Companies use a variety of stock compensation as part of the pay of senior employees, and these so-called equity awards are usually worth far more than the base salary.
Mr. Hayes’s compensation at United Technologies included performance and restricted stock units, which typically give the holder the right to get shares after certain operating and stock return targets are met, and stock appreciation rights, which are similar to stock options. If, at the time of vesting, the price of the stock is below the price at which the option or appreciation right is set, those awards are considered to be underwater.
That is not expected to happen in Raytheon’s case, because many believe the newly merged defense and aerospace giant will capitalize on its dominant position and do well as the economy recovers. Analysts forecast that earnings at Raytheon will surge 25 percent in 2021 from this year’s level and that its stock will go up 17 percent.
In fact, Raytheon’s stock price jumped 30 percent in the first few days of trading in April. Normally, a rising stock is an unalloyed benefit for executives earning share-based compensation, but because of the intricacies of the United Technologies merger, it left Mr. Hayes and others with less than they hoped to get.
As part of the merger, Raytheon had to recalculate how the United Technologies stock-related awards given to Mr. Hayes and others since 2018 would convert into stock units and appreciation rights issued by the new company. To do that, the United Technologies board initially decided it would base a stock price for the conversion on the fourth and fifth days of trading of the new company — under the assumption that any volatility associated with a new stock would settle by then.
However, the stock’s value jumped from $51 to $64 between the first and fifth days of trading, creating an odd situation. Because the number of stock units and rights to be given out was determined by dividing the last United Technologies stock price by the preselected Raytheon stock price, the jump left recipients with fewer shares than they would have gotten had the company picked the lower price.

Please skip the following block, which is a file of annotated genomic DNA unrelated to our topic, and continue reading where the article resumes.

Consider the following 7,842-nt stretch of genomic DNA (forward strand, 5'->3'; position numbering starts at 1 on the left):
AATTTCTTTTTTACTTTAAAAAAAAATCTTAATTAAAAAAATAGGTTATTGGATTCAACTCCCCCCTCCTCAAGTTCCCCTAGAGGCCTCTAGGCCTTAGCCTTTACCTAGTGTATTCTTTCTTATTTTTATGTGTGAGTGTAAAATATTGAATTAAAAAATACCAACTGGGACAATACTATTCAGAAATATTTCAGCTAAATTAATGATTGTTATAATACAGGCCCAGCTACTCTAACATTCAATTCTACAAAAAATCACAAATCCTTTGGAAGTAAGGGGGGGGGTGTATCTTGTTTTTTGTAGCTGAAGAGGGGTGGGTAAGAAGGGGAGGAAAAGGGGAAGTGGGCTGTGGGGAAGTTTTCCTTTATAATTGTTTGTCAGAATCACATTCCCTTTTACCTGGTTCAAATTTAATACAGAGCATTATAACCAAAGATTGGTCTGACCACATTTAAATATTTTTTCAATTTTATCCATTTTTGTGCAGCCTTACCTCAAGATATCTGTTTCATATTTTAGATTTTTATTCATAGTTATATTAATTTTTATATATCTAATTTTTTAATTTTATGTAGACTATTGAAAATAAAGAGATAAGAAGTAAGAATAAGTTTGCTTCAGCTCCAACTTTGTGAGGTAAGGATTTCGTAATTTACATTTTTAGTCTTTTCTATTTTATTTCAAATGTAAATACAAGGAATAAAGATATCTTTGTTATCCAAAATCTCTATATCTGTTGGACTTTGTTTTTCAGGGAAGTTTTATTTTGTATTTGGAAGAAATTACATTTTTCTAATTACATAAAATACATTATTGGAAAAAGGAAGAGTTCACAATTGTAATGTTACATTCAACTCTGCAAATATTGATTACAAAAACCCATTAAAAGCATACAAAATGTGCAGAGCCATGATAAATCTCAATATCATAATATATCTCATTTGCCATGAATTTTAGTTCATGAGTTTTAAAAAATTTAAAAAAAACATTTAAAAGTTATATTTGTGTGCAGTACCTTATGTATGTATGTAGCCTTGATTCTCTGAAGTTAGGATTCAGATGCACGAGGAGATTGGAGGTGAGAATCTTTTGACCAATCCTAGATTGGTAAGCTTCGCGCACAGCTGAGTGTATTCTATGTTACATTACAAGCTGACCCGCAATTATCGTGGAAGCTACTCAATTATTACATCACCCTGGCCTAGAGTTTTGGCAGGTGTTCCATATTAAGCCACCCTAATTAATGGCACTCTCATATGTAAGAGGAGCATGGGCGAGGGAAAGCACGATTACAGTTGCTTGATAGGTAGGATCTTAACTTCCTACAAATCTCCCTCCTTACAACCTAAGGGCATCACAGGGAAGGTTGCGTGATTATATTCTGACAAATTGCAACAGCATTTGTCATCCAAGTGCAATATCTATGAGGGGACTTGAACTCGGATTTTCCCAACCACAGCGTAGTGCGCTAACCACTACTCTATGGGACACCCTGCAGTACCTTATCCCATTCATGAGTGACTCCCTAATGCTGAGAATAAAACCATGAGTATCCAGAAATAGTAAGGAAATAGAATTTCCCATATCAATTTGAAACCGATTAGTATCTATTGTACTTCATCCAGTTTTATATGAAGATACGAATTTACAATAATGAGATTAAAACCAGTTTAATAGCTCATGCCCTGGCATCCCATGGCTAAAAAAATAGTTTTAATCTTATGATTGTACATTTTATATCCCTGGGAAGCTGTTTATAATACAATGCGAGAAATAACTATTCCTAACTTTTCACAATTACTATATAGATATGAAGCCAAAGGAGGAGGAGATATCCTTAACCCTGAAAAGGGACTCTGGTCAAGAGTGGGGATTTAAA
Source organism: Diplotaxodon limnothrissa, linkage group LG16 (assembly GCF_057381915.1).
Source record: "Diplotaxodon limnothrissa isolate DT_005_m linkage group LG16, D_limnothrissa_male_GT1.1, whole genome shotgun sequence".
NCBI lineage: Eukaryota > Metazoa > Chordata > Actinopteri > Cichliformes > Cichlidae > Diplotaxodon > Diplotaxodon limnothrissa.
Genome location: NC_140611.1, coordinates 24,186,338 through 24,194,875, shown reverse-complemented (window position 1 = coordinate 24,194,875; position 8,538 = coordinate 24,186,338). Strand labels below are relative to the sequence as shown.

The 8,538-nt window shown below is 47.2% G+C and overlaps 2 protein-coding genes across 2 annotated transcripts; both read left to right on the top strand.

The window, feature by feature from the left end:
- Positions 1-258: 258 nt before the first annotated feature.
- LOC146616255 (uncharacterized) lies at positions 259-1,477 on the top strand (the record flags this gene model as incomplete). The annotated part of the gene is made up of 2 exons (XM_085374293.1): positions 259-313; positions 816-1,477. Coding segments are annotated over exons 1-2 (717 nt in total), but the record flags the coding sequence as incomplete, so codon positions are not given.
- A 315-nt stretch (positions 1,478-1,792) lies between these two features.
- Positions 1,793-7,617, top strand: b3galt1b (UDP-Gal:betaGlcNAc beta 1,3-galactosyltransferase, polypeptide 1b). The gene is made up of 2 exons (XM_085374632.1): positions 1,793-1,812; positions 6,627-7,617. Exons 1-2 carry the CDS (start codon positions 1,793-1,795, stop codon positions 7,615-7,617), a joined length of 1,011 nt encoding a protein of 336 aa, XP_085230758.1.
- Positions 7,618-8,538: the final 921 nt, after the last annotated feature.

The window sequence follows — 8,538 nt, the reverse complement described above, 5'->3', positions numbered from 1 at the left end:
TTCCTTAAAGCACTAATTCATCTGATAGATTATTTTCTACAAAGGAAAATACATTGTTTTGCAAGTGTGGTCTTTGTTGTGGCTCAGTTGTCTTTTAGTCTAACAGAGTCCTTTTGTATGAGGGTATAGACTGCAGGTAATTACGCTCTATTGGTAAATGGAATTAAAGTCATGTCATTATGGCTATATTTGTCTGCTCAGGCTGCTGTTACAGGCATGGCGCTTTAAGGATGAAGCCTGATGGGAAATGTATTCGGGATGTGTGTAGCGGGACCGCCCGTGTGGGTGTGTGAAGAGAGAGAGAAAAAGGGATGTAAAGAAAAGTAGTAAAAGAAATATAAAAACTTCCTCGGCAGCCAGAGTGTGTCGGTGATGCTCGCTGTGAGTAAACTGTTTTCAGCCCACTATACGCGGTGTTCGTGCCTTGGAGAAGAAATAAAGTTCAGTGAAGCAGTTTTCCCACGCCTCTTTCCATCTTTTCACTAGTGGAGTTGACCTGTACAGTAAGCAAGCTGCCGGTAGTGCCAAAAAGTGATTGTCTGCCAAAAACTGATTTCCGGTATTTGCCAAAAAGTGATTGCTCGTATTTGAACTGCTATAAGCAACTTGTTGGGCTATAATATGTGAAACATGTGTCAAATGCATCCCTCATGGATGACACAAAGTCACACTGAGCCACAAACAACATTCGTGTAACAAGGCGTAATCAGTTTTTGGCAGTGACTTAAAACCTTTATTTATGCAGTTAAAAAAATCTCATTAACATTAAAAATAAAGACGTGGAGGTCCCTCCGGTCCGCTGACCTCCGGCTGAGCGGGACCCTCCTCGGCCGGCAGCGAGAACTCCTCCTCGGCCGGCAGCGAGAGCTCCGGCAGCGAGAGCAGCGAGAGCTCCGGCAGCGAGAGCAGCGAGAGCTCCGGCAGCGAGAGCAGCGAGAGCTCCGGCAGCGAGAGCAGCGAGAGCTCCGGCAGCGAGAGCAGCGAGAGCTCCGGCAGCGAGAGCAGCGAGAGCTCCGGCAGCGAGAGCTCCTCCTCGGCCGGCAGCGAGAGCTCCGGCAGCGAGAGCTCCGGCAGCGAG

To remedy that, Raytheon instead switched to the lower $51 price at which the stock started trading, the company said last week. The upshot was that Mr. Hayes and the other employees received additional shares and appreciation rights. When that happens, the holdings of existing shareholders of the company are diluted, which critics say can have the appearance of favoring a small subset of shareholders at the expense of the larger group.
Because of the change, Mr. Hayes’s unvested appreciation rights rose in value to an estimated $23.8 million from $15.5 million, according to Raytheon. His unvested stock awards jumped to an estimated value of $20.9 million from $16.7 million. Taken together, the value of his estimated payouts rose $12.5 million.
Raytheon said many other employees had benefited from the change, bolstering their combined stock-based compensation by just over $200 million. It said it had made the amendment to reduce some of the losses that employees might otherwise have suffered as a result of the way the post-merger stock conversion worked.
“This decision, applied in the same manner across the equity awards of almost 4,000 legacy United Technologies employees, was made to reduce some of the losses that would have otherwise been suffered by dedicated employees whose hard-earned equity is being converted from United Technologies to Raytheon Technologies,” a representative for Raytheon said in a written statement.
But Carrier and Otis, the two spun-off subsidiaries, decided not to make the change that Raytheon did.